“The issue isn't whether the United States is about to fall from the ranks of the great powers, or even be equaled (let alone surpassed) by a rising China.

“Instead, the real issue is whether developments at home and overseas are making it harder for the United States to exercise the kind of dominant influence that it did for much of the latter half of the 20th century. The United States had a larger share of global GDP in the 1940s and 1950s, and it wasn't running enormous budget deficits. The United States was seen as a reliable defender of human rights, and its support for decolonization after World War II had won it many friends in the developing world.”

“There's an important issue at stake. Posing the question in the usual way ("Is the U.S. Still #1?", "Who's bigger?", "Is China Catching Up?" etc.,) focuses attention primarily on bilateral comparisons and distracts us from thinking about the broader environment in which both the United States and China will have to operate. The danger, of course, is that repeated assurances that America is still on top will encourage foreign policy mandarins to believe that they can continue to make the same blunders they have in the recent past, and discourage them from making the strategic choices that will preserve U.S. primacy, enhance U.S. influence, and incidentally, produce a healthier society here at home.”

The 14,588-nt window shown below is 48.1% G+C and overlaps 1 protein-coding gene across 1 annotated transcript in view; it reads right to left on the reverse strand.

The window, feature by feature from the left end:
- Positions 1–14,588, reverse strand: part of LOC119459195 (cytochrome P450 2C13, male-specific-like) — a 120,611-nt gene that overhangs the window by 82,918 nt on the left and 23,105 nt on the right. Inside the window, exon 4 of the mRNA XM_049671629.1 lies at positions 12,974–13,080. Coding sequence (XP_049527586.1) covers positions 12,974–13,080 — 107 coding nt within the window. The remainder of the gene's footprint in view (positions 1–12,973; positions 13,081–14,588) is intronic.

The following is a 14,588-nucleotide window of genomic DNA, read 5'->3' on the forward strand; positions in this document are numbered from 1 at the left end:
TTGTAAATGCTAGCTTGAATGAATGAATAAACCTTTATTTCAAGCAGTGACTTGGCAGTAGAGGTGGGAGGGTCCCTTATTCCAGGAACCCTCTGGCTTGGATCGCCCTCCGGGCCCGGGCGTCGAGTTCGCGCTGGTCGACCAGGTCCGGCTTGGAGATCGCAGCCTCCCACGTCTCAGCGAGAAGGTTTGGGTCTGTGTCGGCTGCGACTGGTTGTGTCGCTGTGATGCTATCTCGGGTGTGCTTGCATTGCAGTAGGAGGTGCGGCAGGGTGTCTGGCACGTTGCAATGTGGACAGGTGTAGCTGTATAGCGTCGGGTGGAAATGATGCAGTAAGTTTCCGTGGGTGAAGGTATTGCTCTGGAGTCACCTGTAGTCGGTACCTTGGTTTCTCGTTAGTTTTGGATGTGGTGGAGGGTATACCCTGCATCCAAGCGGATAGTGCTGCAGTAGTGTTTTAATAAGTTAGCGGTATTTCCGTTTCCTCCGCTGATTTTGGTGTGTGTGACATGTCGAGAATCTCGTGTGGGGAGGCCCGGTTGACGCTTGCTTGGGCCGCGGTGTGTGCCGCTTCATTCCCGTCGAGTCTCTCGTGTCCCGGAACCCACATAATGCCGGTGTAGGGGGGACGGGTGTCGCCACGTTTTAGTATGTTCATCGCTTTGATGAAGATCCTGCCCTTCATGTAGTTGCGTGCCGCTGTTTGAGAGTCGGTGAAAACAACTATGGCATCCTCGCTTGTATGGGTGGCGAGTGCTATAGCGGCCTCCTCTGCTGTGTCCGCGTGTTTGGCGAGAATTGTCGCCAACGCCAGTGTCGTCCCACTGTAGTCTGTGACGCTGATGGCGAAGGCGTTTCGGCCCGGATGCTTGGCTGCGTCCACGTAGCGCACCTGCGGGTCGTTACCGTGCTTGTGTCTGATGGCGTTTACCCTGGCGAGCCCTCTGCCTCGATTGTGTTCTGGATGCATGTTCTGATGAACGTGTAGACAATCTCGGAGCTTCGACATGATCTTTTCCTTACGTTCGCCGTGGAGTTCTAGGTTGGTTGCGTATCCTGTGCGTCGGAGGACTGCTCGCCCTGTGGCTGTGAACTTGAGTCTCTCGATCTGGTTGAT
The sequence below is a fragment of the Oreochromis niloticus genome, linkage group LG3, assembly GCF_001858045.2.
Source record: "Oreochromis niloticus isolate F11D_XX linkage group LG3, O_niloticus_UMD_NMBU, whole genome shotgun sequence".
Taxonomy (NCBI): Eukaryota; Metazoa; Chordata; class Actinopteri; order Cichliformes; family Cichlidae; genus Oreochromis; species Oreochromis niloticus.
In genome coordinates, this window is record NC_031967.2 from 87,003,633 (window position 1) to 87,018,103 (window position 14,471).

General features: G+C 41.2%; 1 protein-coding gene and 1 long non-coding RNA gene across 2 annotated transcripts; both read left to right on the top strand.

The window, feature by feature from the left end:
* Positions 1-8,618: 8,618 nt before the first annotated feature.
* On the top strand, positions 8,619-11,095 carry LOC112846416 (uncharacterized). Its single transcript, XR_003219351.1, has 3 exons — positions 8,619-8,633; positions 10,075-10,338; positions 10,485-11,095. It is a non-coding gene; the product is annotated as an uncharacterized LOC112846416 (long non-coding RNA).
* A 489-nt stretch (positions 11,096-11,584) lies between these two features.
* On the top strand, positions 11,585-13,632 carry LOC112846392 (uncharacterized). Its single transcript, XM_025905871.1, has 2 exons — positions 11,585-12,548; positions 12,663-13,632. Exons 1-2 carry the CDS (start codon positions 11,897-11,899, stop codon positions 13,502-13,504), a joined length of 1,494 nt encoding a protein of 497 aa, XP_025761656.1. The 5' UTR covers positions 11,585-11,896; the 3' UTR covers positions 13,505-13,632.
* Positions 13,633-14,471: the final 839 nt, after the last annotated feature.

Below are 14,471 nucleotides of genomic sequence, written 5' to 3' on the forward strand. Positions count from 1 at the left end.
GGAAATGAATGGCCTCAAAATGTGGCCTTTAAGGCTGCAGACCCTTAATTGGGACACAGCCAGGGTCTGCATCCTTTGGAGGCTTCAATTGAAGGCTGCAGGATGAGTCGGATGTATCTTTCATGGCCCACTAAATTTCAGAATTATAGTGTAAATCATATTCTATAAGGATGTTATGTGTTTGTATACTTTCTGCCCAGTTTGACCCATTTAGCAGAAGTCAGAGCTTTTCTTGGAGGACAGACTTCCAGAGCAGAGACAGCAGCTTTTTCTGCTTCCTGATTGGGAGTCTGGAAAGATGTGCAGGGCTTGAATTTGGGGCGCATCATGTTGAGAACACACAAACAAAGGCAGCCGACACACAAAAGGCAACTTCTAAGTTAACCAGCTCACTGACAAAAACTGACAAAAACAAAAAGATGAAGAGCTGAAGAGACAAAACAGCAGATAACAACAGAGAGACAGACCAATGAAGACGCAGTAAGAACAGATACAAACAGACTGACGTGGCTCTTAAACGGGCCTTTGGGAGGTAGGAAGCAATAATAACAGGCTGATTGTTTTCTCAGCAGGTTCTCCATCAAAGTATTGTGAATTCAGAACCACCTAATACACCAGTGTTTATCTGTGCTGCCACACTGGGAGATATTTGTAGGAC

DreamsAmelia said...

Yup, Kat, I saw that comment too, and it took my breath away...
Yup, we're not going to let whiners slow us down! 400 protesters locked up in SF, Europeans flown straight back home for joking on Twitter accounts-

Now all we have to do is use NDAA to apprehend indefinitely, with no hope of a trial, ever, Steve Colbert, Jon Stewart, the staff of The Onion, and The Borowitz Report
(, and we will be a country of adults only, no whining children, reveling in the sanctimony of hegemony...basking in the sweet sunshine of ideological purity, with no one to point out the source of the steaming rays warming our cheeks and noses...

Valerie said...

@Annie Oakley

I am not sure why your comments have been directed at Neil who has always taken a anti-corporate stance, anti-status quo stance. In fact, of all the people writing into the blog, I would consider his views to align more closely with yours than with any other commenter.


4Runner said...

Karen, judging by your second paragraph I suspect you may be an old Rolling Stoneser. Excellent! They were the best in their heyday. During the 1980s and '90s I taught courses in the history of rock music and the blues @ the University of Miami, where I was infamously known as "Dr. Rock". My own fave tune by the Stones was "Salt of the Earth"--written by Keith, of course.

Denis Neville said...

@ Annie Oakley - Obama-Romney/Paul. Pick your poison. My candidate is Ron Paul.

Who is the lesser of two evils, Obama-Romney or Ron Paul?

“Why is Ron Paul so perfect, for establishment liberals?” asks Freddie De Boer.